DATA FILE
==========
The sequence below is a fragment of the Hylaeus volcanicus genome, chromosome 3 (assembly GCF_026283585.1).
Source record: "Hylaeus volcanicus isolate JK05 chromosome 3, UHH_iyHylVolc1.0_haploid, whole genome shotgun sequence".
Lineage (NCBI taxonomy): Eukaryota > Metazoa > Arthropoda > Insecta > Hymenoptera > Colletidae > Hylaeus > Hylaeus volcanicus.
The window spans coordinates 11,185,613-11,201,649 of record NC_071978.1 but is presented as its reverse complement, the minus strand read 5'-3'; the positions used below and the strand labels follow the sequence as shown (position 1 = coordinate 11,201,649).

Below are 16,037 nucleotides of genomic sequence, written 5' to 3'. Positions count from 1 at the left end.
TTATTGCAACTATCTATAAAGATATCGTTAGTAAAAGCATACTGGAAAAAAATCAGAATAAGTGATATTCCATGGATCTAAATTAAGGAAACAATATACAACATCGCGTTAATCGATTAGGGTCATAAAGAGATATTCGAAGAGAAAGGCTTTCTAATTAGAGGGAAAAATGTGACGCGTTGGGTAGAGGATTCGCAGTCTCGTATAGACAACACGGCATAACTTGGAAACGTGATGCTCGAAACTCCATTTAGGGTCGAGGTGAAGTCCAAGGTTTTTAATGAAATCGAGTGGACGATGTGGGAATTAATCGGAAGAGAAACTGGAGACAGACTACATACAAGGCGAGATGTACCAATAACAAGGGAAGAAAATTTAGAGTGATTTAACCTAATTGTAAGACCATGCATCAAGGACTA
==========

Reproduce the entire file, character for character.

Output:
The sequence below is a fragment of the Hylaeus volcanicus genome, chromosome 3 (assembly GCF_026283585.1).
Source record: "Hylaeus volcanicus isolate JK05 chromosome 3, UHH_iyHylVolc1.0_haploid, whole genome shotgun sequence".
Lineage (NCBI taxonomy): Eukaryota > Metazoa > Arthropoda > Insecta > Hymenoptera > Colletidae > Hylaeus > Hylaeus volcanicus.
The window spans coordinates 11,185,613-11,201,649 of record NC_071978.1 but is presented as its reverse complement, the minus strand read 5'-3'; the positions used below and the strand labels follow the sequence as shown (position 1 = coordinate 11,201,649).

Below are 16,037 nucleotides of genomic sequence, written 5' to 3'. Positions count from 1 at the left end.
TTATTGCAACTATCTATAAAGATATCGTTAGTAAAAGCATACTGGAAAAAAATCAGAATAAGTGATATTCCATGGATCTAAATTAAGGAAACAATATACAACATCGCGTTAATCGATTAGGGTCATAAAGAGATATTCGAAGAGAAAGGCTTTCTAATTAGAGGGAAAAATGTGACGCGTTGGGTAGAGGATTCGCAGTCTCGTATAGACAACACGGCATAACTTGGAAACGTGATGCTCGAAACTCCATTTAGGGTCGAGGTGAAGTCCAAGGTTTTTAATGAAATCGAGTGGACGATGTGGGAATTAATCGGAAGAGAAACTGGAGACAGACTACATACAAGGCGAGATGTACCAATAACAAGGGAAGAAAATTTAGAGTGATTTAACCTAATTGTAAGACCATGCATCAAGGACTA